For 2016, the governor recommends:

  • A new policy that would allow families to remain eligible for child care for up to one year, even if their incomes rises. The goal is to provide greater work and child care stability ($16 million).
  • In addition, once families are eligible for care under Michigan’s current low-income guidelines (121% of poverty), they could remain eligible until household income exceeds 250% of poverty ($1.5 million).
  • A rate increase for higher quality child care providers of approximately 25 cents per hour. This year, small rate increases were given to providers who received three, four or five stars on the state’s quality rating system. For 2016, the governor proposes to also provide increases for providers earning two stars ($6.1 million).
  • A 50% expansion in the number of child care licensing inspectors needed to ensure basic health and safety in child care settings. The governor includes $5.7 million to reduce the number of providers each child care licensing inspector is responsible for from approximately 150 to 98. Michigan has come under federal scrutiny for its failure to ensure compliance with child care licensing rules, and recent federal law changes require states to do both prelicensure and annual inspections.

HUMAN SERVICES

The governor’s fiscal year 2016 budget includes $5.73 billion in total funding for the Department of Human Services (DHS), including $978.9 million in state dollars, a reduction of 0.4% from initial current year funding of $5.75 billion.

The single largest program in the human services budget is the federally funded Food Assistance Program, which accounts for 45% of total departmental spending. Federal funds account for nearly 80% of the DHS budget, up from 70% in 2004. Other major programs include children’s services (20%), administration and field operations (18%) and other public assistance programs (8%).

Income Assistance: The Family Independence Program (FIP) provides minimal income assistance to low-income households with dependent children. To be eligible for FIP, an average family of three must have income below $9,780 annually and financial assets of less than $3,000. The maximum benefit for a family of three is $492 per month.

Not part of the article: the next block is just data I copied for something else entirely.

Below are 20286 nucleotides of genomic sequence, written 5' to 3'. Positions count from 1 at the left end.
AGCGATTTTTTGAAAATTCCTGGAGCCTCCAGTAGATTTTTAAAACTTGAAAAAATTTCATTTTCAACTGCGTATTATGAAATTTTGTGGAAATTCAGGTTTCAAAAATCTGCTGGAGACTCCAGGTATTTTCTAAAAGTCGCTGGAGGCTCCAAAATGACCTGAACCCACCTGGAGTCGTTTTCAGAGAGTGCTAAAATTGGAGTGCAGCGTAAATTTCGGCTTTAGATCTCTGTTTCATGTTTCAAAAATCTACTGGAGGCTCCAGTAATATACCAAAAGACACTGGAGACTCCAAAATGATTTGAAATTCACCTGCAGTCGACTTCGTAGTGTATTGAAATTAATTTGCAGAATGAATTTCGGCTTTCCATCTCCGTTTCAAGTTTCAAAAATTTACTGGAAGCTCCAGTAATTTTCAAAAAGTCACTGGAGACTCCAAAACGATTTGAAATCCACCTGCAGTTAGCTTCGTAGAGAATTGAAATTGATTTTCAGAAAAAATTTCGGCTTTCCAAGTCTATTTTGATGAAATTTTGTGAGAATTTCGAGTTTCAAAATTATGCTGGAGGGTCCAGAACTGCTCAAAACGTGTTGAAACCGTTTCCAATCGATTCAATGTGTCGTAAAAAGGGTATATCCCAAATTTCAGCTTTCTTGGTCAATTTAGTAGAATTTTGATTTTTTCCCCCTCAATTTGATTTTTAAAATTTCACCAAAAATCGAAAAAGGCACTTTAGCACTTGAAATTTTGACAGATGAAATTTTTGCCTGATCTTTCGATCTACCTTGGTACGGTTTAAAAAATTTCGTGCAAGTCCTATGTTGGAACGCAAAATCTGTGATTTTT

For 2016, the governor recommends:

  • A 6% cut from current year FIP spending (from $146.6 to $138 million), partly due to a reduction in the number eligible, which the governor projects will be 31,400 families next year. Policy changes made in 2011 resulted in dramatic decreases in FIP cases, despite continued high poverty rates, particularly among children. Between 2007 and the current budget year, spending on income assistance declined by 66%.
  • An expansion of the Pathways to Potential program with $20.6 million in private contributions and federal funding. In addition to schools, staff will be located in health clinics, hospitals and with private employers to determine eligibility and assistance obtaining services.
  • Elimination of Extended-FIP that gives households who are no longer eligible for income assistance due to increased earnings a nominal $10 per month in assistance for six months after they leave the program, ostensibly to help them access other state services as well as allowing the state to continue counting the households in its federally mandated work participation rate. This minimal assistance does, however, count against the state’s more stringent lifetime limits and could hurt children in the long run.
  • Continued funding of $2.88 million for the annual children’s school clothing allowance. The assistance is available only for children who are living with grandparents and others who are not eligible for assistance.